Of course the real processing of data still happens in the backend using PHP or some other language, and it is key that you make sure that nothing unwanted happens at that point. But just by looking at the .js of a site (that relies heavily on e.g. jQuery), it'll tell a person maybe more than you, as a developer, would like. Especially since every browser nowadays comes with a fairly extensive web developer environment or add-on. Even for a novice manipulating the DOM isn't that big of a deal anymore. And once you figure out what code there is, and how you might be able to influence it by editing the DOM, the 'fun' starts.
So my main concerns are:
I don't want everyone to be able to look at a .js file and see exactly (or rather: for a large part) how my site, web app or CMS works — what is there, what it does, how it does it, etc.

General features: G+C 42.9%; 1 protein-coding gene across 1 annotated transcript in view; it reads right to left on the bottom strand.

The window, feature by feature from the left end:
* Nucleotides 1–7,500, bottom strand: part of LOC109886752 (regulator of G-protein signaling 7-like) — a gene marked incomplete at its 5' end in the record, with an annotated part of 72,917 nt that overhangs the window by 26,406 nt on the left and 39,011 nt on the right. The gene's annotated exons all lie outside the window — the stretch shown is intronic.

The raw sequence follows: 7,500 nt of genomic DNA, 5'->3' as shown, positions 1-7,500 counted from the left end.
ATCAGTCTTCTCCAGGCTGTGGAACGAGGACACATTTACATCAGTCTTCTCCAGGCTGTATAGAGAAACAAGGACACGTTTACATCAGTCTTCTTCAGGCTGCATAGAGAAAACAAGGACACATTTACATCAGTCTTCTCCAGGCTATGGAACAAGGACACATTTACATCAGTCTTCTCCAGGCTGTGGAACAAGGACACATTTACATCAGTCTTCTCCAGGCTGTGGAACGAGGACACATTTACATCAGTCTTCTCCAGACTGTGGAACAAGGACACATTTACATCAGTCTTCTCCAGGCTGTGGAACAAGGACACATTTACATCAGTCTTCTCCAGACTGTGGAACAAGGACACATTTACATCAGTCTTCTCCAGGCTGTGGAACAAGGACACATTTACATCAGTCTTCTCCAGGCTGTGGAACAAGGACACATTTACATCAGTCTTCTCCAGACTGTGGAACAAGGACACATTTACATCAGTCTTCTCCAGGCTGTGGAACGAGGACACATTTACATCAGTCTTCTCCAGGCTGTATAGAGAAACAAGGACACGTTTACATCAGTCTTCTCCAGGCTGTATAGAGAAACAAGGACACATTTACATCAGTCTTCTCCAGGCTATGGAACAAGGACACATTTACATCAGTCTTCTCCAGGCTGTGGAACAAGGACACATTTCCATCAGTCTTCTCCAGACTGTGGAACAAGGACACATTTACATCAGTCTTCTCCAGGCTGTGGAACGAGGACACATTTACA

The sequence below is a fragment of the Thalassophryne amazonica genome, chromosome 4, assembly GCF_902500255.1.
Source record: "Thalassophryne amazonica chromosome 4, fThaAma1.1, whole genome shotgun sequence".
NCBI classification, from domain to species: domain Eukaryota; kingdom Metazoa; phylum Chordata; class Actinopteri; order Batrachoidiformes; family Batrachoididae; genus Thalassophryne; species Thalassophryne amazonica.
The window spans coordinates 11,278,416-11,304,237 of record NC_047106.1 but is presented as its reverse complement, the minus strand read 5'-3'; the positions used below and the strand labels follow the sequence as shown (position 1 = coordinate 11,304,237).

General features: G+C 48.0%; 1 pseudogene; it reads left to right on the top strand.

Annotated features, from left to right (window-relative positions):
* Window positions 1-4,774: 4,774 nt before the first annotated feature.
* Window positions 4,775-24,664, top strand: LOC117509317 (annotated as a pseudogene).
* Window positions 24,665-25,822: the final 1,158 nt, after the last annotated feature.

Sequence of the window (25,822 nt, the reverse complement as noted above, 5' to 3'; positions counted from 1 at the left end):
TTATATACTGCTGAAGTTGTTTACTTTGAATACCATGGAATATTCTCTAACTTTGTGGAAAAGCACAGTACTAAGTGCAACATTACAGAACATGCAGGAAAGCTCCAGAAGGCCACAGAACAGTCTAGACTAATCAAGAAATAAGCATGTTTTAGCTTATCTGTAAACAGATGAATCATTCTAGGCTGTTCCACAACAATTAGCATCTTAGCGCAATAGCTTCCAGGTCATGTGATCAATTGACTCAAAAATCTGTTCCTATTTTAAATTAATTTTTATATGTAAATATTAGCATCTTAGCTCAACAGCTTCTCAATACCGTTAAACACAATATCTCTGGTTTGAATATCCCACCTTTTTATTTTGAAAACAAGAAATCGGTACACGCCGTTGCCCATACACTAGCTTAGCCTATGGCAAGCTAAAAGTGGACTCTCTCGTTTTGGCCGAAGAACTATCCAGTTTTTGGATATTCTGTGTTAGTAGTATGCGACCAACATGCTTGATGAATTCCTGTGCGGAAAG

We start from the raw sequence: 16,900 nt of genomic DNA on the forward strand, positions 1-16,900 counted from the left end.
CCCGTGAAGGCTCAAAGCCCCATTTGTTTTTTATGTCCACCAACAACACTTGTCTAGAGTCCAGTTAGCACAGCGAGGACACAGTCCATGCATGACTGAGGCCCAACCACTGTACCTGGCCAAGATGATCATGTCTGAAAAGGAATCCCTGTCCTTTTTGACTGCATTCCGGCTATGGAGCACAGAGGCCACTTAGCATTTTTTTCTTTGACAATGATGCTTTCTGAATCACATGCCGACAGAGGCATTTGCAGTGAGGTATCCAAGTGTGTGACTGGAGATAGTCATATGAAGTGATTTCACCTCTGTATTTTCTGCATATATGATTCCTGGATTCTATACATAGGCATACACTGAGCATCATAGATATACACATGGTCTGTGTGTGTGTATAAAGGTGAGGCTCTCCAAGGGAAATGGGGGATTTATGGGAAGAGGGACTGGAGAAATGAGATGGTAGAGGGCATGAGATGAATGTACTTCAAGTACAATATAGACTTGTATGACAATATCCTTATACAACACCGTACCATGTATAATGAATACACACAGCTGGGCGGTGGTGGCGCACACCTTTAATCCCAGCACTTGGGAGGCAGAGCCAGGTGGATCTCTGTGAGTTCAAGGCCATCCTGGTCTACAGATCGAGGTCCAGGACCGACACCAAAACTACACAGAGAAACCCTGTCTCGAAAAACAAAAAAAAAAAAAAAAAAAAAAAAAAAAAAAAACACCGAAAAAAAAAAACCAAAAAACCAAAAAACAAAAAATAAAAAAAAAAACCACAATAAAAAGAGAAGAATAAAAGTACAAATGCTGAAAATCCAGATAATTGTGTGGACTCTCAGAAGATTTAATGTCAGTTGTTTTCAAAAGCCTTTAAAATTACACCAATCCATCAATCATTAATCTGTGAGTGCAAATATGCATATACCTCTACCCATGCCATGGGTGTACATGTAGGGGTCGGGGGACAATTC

I already use different .js files for different parts of e.g. a web app. But there's always stuff that has to be globally available, and sometimes this contains more than I'd like to be public. And since it's all "out there", who's to say they can't find those other files anyway.
Lastly I was thinking about whether it was possible to detect if a request for a .js file comes from the site itself (by including the script in the HTML), instead of a direct download. Maybe by blocking the latter using e.g. Apache's ModRewrite, it's possible to use a .js file in the HTML, but when someone tries to access it, it's blocked.